“It was a pride to unite them,” Sanchez Ventura said.
“They are talented engineers, with masters and PhD degrees who speak 4 or 5 languages, work tirelessly and travel a lot,” he said recognizing virtues of Mexicans that few people perceive in the United States.
The work of a Consul is full of great challenges. Their tough decisions must be accompanied by sensitivity to the community they serve. That adaptation and ability to reinvent himself has allowed Sanchez Ventura to leave a legacy for more than three decades.
“I feel very proud to have made an integral task of helping Mexicans in these 34 years,” he said. “The issue that has given me the most satisfaction was having encouraged Mexicans to have access to the Banking System in the United States, and opening accounts for undocumented people.”
In 2001 in Austin Texas, a pilot plan began that seemed impossible for the time, however, it was thanks to the synergy and teamwork among the Chambers of Commerce, Police and Consulate that the bancarization of Mexicans was possible, opening more than 6,000 accounts only in Austin County.
Six months later, bancarization was opened throughout the State of California and later became a national reality.
“That has been my biggest contribution,” Sanchez Ventura said with pride in his face. “This allowed people to open their accounts and have confidence in a bank and not leave their money under the mattress.”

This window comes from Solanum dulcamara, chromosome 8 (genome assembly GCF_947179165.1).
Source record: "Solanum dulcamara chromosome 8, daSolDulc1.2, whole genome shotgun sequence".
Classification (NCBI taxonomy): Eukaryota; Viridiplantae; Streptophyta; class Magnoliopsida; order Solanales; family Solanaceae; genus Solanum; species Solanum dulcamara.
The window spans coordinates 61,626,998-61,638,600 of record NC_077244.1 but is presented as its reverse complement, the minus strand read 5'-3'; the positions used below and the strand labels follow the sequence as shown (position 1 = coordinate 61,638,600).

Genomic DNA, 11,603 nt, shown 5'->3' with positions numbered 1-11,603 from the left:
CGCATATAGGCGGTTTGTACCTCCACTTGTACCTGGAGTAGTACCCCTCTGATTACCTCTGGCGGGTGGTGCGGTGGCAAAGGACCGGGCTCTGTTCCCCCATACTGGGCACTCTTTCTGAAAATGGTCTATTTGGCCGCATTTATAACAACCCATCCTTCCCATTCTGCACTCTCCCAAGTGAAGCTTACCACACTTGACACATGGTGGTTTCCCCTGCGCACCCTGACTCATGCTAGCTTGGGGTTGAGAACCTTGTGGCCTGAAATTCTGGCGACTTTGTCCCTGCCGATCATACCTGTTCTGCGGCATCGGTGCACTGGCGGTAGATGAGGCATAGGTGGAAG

Sanchez Ventura’s legacy includes collaboration agreements with Mexican universities in the United States, offering basic English courses for undocumented immigrants, changing the lives of members of important productive sectors.
Likewise, he created a collaborative project between public primary schools in Mexico and the U.S., which allows a mutual approach of cultures, the learning of both languages and enlarges binational understanding in the long term.
Strengthening the relationship between nations requires personal involvement.
“In California I wanted to get to know the farmers and the owners of the agricultural fields to know their needs,” recalls Sanchez Ventura. “On Migrants Day, I invited all my group from the office and we went to harvest melons with the farmers, this allowed us a better approach and empathy.”
Under the philosophy of always going further, Sanchez Ventura emphasizes the importance of approaching consular offices, in the 50 existing in the United States, for legal advice and obtaining information during all circumstances.
To tourists, Sanchez Ventura recommends registering online in the website of the Ministry of Foreign Affairs, to facilitate the detection and location of Mexicans abroad, and pay attention to the information of the traveler’s guide available on the page.
“In the end, you find your way of living, here, there or beyond, and you have to live happily,” Sanchez Ventura shared at the end of the interview, highlighting the daily and important task of learning, of new cultures, of the environment and the circumstances that life presents.